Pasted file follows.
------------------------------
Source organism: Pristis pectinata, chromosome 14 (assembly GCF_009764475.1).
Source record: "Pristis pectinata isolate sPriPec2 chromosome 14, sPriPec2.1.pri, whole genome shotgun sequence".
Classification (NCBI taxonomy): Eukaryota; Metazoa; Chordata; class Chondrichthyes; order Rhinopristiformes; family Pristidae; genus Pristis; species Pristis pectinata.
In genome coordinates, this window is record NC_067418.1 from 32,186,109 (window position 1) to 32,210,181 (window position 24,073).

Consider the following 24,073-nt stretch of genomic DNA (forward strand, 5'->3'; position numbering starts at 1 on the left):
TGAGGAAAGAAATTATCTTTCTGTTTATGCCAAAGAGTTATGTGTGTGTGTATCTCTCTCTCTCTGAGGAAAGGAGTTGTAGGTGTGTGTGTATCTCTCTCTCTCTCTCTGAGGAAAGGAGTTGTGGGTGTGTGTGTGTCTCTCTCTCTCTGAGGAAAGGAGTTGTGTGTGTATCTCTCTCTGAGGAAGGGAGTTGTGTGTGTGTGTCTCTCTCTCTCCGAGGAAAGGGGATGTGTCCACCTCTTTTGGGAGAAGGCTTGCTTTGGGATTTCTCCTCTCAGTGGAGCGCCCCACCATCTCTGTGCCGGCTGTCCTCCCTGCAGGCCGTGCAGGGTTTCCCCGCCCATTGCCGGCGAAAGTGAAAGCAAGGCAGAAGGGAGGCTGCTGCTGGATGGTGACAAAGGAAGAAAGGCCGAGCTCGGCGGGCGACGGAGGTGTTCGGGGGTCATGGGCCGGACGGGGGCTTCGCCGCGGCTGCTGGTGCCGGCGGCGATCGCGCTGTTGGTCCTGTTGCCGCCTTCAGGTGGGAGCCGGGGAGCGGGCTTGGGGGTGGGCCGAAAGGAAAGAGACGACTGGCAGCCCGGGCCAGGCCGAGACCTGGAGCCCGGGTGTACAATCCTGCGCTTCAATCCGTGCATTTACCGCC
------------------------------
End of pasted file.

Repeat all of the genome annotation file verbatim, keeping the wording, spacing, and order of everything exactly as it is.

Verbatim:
Source organism: Pristis pectinata, chromosome 14 (assembly GCF_009764475.1).
Source record: "Pristis pectinata isolate sPriPec2 chromosome 14, sPriPec2.1.pri, whole genome shotgun sequence".
Classification (NCBI taxonomy): Eukaryota; Metazoa; Chordata; class Chondrichthyes; order Rhinopristiformes; family Pristidae; genus Pristis; species Pristis pectinata.
In genome coordinates, this window is record NC_067418.1 from 32,186,109 (window position 1) to 32,210,181 (window position 24,073).

Consider the following 24,073-nt stretch of genomic DNA (forward strand, 5'->3'; position numbering starts at 1 on the left):
TGAGGAAAGAAATTATCTTTCTGTTTATGCCAAAGAGTTATGTGTGTGTGTATCTCTCTCTCTCTGAGGAAAGGAGTTGTAGGTGTGTGTGTATCTCTCTCTCTCTCTCTGAGGAAAGGAGTTGTGGGTGTGTGTGTGTCTCTCTCTCTCTGAGGAAAGGAGTTGTGTGTGTATCTCTCTCTGAGGAAGGGAGTTGTGTGTGTGTGTCTCTCTCTCTCCGAGGAAAGGGGATGTGTCCACCTCTTTTGGGAGAAGGCTTGCTTTGGGATTTCTCCTCTCAGTGGAGCGCCCCACCATCTCTGTGCCGGCTGTCCTCCCTGCAGGCCGTGCAGGGTTTCCCCGCCCATTGCCGGCGAAAGTGAAAGCAAGGCAGAAGGGAGGCTGCTGCTGGATGGTGACAAAGGAAGAAAGGCCGAGCTCGGCGGGCGACGGAGGTGTTCGGGGGTCATGGGCCGGACGGGGGCTTCGCCGCGGCTGCTGGTGCCGGCGGCGATCGCGCTGTTGGTCCTGTTGCCGCCTTCAGGTGGGAGCCGGGGAGCGGGCTTGGGGGTGGGCCGAAAGGAAAGAGACGACTGGCAGCCCGGGCCAGGCCGAGACCTGGAGCCCGGGTGTACAATCCTGCGCTTCAATCCGTGCATTTACCGCC